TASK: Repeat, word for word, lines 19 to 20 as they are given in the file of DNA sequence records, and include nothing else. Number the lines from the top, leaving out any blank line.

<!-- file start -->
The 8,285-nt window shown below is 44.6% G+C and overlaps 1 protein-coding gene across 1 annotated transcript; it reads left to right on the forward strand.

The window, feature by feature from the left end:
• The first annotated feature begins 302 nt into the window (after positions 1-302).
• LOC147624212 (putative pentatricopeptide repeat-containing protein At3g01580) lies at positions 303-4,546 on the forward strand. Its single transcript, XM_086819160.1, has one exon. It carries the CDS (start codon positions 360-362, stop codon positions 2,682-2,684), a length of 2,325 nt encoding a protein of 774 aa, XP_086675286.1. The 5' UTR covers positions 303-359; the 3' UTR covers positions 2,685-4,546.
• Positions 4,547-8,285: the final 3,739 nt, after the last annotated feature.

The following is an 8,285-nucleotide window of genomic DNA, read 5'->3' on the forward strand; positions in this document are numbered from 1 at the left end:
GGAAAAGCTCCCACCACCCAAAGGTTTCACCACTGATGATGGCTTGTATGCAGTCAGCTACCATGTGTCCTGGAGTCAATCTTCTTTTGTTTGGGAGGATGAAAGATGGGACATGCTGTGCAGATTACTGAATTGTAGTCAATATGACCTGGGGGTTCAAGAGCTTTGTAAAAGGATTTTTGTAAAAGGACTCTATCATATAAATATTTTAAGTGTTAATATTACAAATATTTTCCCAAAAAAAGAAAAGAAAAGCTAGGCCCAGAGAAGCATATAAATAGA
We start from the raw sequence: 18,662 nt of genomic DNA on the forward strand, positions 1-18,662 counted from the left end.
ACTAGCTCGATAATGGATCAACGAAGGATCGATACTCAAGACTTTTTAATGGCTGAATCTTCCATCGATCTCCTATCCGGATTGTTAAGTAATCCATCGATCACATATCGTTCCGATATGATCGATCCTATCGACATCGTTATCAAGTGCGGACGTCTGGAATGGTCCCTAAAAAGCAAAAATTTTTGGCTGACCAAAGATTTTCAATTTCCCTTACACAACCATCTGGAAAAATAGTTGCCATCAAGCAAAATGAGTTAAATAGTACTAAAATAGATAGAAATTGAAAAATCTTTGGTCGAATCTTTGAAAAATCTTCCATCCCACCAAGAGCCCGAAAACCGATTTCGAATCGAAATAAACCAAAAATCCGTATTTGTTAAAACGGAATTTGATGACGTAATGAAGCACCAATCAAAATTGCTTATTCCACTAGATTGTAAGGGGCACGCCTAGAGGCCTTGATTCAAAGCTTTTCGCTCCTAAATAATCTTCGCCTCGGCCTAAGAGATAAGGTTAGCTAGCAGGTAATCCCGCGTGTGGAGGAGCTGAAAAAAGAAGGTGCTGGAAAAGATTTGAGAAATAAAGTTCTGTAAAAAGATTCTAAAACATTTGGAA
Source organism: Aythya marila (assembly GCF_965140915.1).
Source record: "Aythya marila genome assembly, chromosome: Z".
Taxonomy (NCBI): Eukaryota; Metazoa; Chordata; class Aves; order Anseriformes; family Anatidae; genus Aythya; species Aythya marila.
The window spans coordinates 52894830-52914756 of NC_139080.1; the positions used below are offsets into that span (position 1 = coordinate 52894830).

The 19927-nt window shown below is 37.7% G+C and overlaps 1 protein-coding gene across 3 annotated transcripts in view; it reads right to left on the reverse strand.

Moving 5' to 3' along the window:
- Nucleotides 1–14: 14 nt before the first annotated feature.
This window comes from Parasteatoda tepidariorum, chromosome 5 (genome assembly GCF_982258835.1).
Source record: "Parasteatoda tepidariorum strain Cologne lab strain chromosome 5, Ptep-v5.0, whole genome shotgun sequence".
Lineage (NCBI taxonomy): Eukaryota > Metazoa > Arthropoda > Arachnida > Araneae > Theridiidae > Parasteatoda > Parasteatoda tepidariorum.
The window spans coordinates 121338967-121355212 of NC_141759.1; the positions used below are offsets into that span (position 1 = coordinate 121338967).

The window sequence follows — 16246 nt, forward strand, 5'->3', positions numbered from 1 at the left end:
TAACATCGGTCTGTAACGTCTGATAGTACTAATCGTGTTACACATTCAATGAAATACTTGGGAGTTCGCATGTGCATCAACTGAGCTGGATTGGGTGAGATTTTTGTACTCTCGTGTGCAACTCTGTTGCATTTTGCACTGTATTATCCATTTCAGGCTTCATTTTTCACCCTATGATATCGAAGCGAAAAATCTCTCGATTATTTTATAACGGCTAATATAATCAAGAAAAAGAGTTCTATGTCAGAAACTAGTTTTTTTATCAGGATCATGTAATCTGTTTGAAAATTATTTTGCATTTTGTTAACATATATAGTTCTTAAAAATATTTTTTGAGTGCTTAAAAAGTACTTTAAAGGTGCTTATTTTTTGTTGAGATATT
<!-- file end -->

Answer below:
Lineage (NCBI taxonomy): Eukaryota > Metazoa > Arthropoda > Arachnida > Araneae > Theridiidae > Parasteatoda > Parasteatoda tepidariorum.
The window spans coordinates 121338967-121355212 of NC_141759.1; the positions used below are offsets into that span (position 1 = coordinate 121338967).